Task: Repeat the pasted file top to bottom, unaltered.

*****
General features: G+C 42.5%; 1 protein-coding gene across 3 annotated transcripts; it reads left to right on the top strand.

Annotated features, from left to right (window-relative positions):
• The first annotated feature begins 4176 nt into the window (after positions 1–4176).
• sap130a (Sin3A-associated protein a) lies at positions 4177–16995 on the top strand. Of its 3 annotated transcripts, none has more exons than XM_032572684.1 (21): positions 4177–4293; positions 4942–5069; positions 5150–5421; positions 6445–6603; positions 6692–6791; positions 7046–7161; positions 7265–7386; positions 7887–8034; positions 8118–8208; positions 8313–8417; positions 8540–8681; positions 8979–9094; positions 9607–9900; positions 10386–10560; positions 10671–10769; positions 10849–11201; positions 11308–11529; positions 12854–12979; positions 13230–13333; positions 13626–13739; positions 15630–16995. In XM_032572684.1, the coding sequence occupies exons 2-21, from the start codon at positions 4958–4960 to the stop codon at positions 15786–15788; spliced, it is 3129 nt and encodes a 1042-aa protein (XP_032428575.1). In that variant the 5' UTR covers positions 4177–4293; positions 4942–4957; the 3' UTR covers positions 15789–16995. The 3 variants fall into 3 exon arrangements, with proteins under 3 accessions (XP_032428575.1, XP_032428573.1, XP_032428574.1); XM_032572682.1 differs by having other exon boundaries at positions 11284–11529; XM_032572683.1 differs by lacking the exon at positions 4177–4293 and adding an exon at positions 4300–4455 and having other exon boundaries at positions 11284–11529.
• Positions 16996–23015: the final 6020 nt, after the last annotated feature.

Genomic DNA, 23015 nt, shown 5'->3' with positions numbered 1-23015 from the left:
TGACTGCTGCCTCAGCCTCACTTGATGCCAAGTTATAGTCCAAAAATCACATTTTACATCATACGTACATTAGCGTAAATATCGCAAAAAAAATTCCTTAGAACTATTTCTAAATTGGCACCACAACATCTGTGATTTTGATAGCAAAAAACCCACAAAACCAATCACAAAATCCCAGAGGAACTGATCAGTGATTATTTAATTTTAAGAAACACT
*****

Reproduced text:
General features: G+C 42.5%; 1 protein-coding gene across 3 annotated transcripts; it reads left to right on the top strand.

Annotated features, from left to right (window-relative positions):
• The first annotated feature begins 4176 nt into the window (after positions 1–4176).
• sap130a (Sin3A-associated protein a) lies at positions 4177–16995 on the top strand. Of its 3 annotated transcripts, none has more exons than XM_032572684.1 (21): positions 4177–4293; positions 4942–5069; positions 5150–5421; positions 6445–6603; positions 6692–6791; positions 7046–7161; positions 7265–7386; positions 7887–8034; positions 8118–8208; positions 8313–8417; positions 8540–8681; positions 8979–9094; positions 9607–9900; positions 10386–10560; positions 10671–10769; positions 10849–11201; positions 11308–11529; positions 12854–12979; positions 13230–13333; positions 13626–13739; positions 15630–16995. In XM_032572684.1, the coding sequence occupies exons 2-21, from the start codon at positions 4958–4960 to the stop codon at positions 15786–15788; spliced, it is 3129 nt and encodes a 1042-aa protein (XP_032428575.1). In that variant the 5' UTR covers positions 4177–4293; positions 4942–4957; the 3' UTR covers positions 15789–16995. The 3 variants fall into 3 exon arrangements, with proteins under 3 accessions (XP_032428575.1, XP_032428573.1, XP_032428574.1); XM_032572682.1 differs by having other exon boundaries at positions 11284–11529; XM_032572683.1 differs by lacking the exon at positions 4177–4293 and adding an exon at positions 4300–4455 and having other exon boundaries at positions 11284–11529.
• Positions 16996–23015: the final 6020 nt, after the last annotated feature.

Genomic DNA, 23015 nt, shown 5'->3' with positions numbered 1-23015 from the left:
TGACTGCTGCCTCAGCCTCACTTGATGCCAAGTTATAGTCCAAAAATCACATTTTACATCATACGTACATTAGCGTAAATATCGCAAAAAAAATTCCTTAGAACTATTTCTAAATTGGCACCACAACATCTGTGATTTTGATAGCAAAAAACCCACAAAACCAATCACAAAATCCCAGAGGAACTGATCAGTGATTATTTAATTTTAAGAAACACT